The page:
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View

The view driver is a driver that handles visual output using the DOM in a browser. It uses a virtual DOM under the hood to ensure fast updates, and it works by replacing the old view with a new one.

Configuration

The Moon.view.driver is a function that takes a root element where views will be mounted. This can be a query selector or a direct reference to a DOM element. The view driver will replace this element with the view structure you provide.

// Creates a view driver that mounts on an existing element using
// a query selector.
Moon.view.driver("#root");

// Creates a view driver that mounts on an existing element using
// a direct DOM reference.
Moon.view.driver(document.getElementById("root"));

Nodes

The view driver accepts nodes as output. It also provides a large set of utility functions to create nodes. These can create HTML elements, text nodes, or custom nodes. They accept a data object as a parameter to store DOM properties, which can include information such as class, style, or children.

// Create a div element.
Moon.view.m.div({});

// Create a text node.
Moon.view.m.text({data: "Titan is a moon."});

// Create a "custom" element.
const custom = Moon.view.m.node("custom");
custom({ moon: "Titan" });

Input

The view driver provides event information as input. This is useful for event handlers which return their own views, as they can have access to the DOM event information.

Try in playgroundconst button = Moon.view.m.button;

function handleClick({ view }) {
    console.log(view); // MouseEvent
    return {};
}

Moon.use({
    view: Moon.view.driver("#root")
});

Moon.run(() => ({
    view: <button @click=handleClick>Click Me!</button>
}));

Output

The view driver accepts a new view as output and renders it to the DOM using a performant virtual DOM diffing algorithm. This should be a completely new virtual DOM. This keeps immutability and prevents bugs, as every view completely replaces the old one.

Try in playgroundconst p = Moon.view.m.p;

Moon.use({
    view: Moon.view.driver("#root")
});

Moon.run(() => ({
    view: <p>Hello Moon!</p>
}));

Moon views are often defined using the Moon View Language. The language is a DSL embedded in JavaScript based on HTML and adds syntactic sugar for function calls.

JavaScript Syntax

The Moon view language is a superset of JavaScript, and it introduces three new types of expressions.

// Node with data and children
const paragraph = <p class="titan">Hello Moon!</p>;
const paragraph = p({
    class: "titan",
    children: [Moon.view.m.text({ data: "Hello Moon!" })]
});

// Node with data
const input = <input placeholder="First name"/>;
const input = <input {placeholder: "First name"}/>;
const input = input({ placeholder: "First name" });

// Node
const wrapped = <div><paragraph*></div>;
const wrapped = div({ children: [paragraph] });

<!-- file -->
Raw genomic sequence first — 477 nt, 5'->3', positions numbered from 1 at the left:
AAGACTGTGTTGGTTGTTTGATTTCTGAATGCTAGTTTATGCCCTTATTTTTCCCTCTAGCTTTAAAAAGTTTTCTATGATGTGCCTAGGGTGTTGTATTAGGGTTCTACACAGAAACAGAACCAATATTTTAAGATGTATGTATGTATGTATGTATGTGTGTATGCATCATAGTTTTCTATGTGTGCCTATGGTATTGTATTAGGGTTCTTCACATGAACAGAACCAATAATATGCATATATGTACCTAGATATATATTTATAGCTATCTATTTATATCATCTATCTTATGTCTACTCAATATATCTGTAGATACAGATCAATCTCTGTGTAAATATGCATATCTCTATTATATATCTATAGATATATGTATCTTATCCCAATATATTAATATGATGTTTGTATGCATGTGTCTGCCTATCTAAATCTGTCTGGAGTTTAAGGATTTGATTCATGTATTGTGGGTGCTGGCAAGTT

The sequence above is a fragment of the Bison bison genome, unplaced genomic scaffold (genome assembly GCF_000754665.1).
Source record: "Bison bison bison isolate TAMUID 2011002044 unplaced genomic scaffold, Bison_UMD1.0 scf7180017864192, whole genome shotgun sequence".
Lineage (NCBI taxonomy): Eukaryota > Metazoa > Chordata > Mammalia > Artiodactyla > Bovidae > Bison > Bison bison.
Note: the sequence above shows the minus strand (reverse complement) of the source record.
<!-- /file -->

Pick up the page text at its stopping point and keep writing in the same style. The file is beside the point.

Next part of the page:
Comments

The compiler ignores any text between pound signs. They can be escaped if needed. Comments are not allowed within text.

# This is a comment. #
const paragraph = <p # comment here # foo=bar>Hello Moon!</p>;

Tags

Tags return new view nodes. They can also have data, which correspond to properties (not attributes) on DOM elements. Data values can be strings, identifiers, arrays, objects, or JavaScript expressions surrounded by parenthesis. There are three types of tags.

Node

A node tag is equivalent to a variable reference. For example, a node may be hoisted or stored in some other variable. A node tag can allow it to be inserted or used, especially as the child of another node.

A node tag is an expression enclosed within an opening angle bracket (<) and an asterisk combined with a closing angle bracket (*>).

For example:

Try in playgroundconst { div, p } = Moon.view.m;

// Store a node in a variable.
const paragraph = <p>Hello Moon!</p>;

Moon.use({
    view: Moon.view.driver("#root")
});

Moon.run(() => ({
    // Use the node as the child of another
    view: <div><paragraph*></div>
}));

Node with Data

A node tag with data, or a self-closing tag, is used to call a function with a single data parameter. This parameter can optionally use HTML attribute syntax.

A node tag with data is an expression along with attributes or another expression enclosed within an opening angle bracket (<) and a forward slash combined with a closing angle bracket (/>).

For example:

Try in playgroundconst { div, ul, li, p } = Moon.view.m;

const component = ({ moon }) => <p>The moon is {moon}.</p>;

Moon.use({
    view: Moon.view.driver("#root")
});

Moon.run(() => ({
    view:
        <div>
            <component {moon: "Titan"}/>
            <component moon="Europa"/>
            <ul children=[
                <li>Moon</li>,
                <li>Titan</li>,
                <li>Europa</li>
            ]/>
        </div>
}));